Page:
Ernst Ludwig Kirchner German

Not on view

In 1921, Kirchner, writing under the pen name Louis de Marsalle, noted that "in no other medium does one get to know an artist better than through his prints." Woodcuts, in particular, were important for Kirchner, with color woodcuts such as Junkernboden playing a critical role in his oeuvre. Junkernboden is one of only two known double-sided working proofs made by the artist during his career. Using the same carved woodblock, Kirchner printed the mountain scene on both the recto and verso of a single sheet of paper. He altered the two impressions with a variety of colored inks and processes, making each a unique image of the majestic Alpine nightscape. The composition shows his mastery of the woodcut technique and its expressive potential, while the unorthodox color combinations and different pictorial arrangements in each impression point to his penchant for experimentation. Landscapes and the restorative powers associated with nature were fundamental artistic and philosophical concepts for Kirchner, especially during his early affiliation with the group of Expressionists known as Die Brücke. In 1917, two years after suffering a breakdown that led to his discharge from the German army, Kirchner moved to Davos, Switzerland. Inspired by the majesty of the Alps, the natural environment again became prominent in his art. In addition to the Swiss mountains, he was influenced by the rough, "primitive" aesthetic of the traditional crafts made by local villagers. Both the alpine landscape and folk-art motifs remained key motifs in Kirchner’s art until his death, in 1938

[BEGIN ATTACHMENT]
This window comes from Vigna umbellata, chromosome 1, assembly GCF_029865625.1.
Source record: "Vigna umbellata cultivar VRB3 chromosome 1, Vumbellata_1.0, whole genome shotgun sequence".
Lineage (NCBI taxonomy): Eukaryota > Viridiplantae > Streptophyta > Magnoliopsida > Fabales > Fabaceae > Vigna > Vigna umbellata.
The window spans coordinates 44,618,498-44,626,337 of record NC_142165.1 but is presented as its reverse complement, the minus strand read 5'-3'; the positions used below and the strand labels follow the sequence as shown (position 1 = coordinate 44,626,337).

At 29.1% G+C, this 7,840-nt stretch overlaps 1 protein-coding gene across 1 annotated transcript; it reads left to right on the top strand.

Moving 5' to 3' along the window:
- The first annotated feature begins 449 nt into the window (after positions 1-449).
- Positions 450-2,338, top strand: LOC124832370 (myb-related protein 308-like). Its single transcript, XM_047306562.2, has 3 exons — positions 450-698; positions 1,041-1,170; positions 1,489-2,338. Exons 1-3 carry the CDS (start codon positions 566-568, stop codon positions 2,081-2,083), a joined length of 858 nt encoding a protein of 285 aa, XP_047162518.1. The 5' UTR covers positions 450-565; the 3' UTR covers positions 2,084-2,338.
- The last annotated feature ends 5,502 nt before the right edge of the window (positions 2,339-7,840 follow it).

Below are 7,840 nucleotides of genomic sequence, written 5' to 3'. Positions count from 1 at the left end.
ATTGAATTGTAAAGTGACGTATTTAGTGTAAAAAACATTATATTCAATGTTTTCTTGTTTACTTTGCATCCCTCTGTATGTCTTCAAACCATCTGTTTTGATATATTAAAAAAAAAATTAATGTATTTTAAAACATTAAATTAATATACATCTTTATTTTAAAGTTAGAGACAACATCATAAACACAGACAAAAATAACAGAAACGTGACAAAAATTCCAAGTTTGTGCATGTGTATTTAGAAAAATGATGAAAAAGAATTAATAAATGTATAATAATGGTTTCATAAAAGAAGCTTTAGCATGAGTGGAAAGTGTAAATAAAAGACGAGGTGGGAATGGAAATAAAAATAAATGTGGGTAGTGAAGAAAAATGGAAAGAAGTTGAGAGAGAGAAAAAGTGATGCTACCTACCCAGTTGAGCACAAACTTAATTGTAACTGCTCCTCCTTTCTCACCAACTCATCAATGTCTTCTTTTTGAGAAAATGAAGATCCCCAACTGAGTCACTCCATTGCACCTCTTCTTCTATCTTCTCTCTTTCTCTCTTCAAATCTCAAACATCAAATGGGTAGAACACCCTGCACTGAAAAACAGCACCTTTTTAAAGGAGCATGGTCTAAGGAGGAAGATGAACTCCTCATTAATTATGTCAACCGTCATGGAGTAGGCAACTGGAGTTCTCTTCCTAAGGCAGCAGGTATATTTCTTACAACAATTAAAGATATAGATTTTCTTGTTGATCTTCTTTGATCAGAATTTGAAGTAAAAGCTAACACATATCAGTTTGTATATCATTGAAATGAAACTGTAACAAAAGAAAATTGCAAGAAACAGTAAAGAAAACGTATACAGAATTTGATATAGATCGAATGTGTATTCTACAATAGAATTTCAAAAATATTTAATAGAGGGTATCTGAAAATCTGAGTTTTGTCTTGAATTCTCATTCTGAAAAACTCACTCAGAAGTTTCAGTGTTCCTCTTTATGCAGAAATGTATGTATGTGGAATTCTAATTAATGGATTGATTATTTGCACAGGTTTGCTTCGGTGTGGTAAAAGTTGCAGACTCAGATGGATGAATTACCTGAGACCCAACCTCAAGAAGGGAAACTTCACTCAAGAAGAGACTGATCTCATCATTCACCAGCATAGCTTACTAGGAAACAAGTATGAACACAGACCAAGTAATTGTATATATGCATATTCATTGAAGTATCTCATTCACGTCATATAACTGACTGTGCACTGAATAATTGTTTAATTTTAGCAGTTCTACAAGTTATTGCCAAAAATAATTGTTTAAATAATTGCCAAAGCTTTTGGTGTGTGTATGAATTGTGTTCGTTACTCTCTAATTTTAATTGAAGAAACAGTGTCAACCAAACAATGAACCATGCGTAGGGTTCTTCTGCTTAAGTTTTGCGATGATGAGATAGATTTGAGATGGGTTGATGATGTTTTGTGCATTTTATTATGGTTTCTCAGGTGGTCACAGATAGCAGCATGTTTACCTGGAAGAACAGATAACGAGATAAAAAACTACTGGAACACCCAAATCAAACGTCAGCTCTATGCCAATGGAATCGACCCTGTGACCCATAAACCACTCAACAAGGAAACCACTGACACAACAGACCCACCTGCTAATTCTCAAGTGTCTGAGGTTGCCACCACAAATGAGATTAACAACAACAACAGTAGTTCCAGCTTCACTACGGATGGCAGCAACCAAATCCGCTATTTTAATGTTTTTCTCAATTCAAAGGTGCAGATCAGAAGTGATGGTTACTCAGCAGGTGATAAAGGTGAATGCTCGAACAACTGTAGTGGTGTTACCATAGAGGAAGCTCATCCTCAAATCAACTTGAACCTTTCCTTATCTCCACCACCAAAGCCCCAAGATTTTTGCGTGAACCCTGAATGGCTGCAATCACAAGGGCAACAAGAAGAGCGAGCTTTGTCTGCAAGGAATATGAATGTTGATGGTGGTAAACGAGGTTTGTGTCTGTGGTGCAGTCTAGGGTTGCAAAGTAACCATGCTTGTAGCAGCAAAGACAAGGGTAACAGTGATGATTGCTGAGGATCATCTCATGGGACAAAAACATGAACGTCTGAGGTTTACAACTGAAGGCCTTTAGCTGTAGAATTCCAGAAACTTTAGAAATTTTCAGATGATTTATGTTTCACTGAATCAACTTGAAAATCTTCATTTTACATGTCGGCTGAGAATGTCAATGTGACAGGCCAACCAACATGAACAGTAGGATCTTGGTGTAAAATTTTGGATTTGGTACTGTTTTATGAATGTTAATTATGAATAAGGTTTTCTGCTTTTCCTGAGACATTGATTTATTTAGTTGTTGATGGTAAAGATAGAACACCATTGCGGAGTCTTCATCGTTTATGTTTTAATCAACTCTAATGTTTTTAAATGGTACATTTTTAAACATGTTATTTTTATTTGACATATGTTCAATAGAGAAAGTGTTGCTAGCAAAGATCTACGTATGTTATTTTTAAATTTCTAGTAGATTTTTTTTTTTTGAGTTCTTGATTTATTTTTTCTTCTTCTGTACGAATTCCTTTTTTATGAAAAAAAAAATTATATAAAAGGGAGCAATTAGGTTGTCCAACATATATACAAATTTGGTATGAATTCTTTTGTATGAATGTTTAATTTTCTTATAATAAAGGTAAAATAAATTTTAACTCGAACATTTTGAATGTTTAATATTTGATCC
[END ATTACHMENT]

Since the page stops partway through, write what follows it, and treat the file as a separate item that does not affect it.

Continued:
Junkernboden, Ernst Ludwig Kirchner (German, Aschaffenburg 1880–1938 Frauenkirch), Color woodcut, working proofs recto and verso; recto: black ink with traces of yellow and green ink and wax crayon; verso: black, pink, dark red, and two shades of green ink

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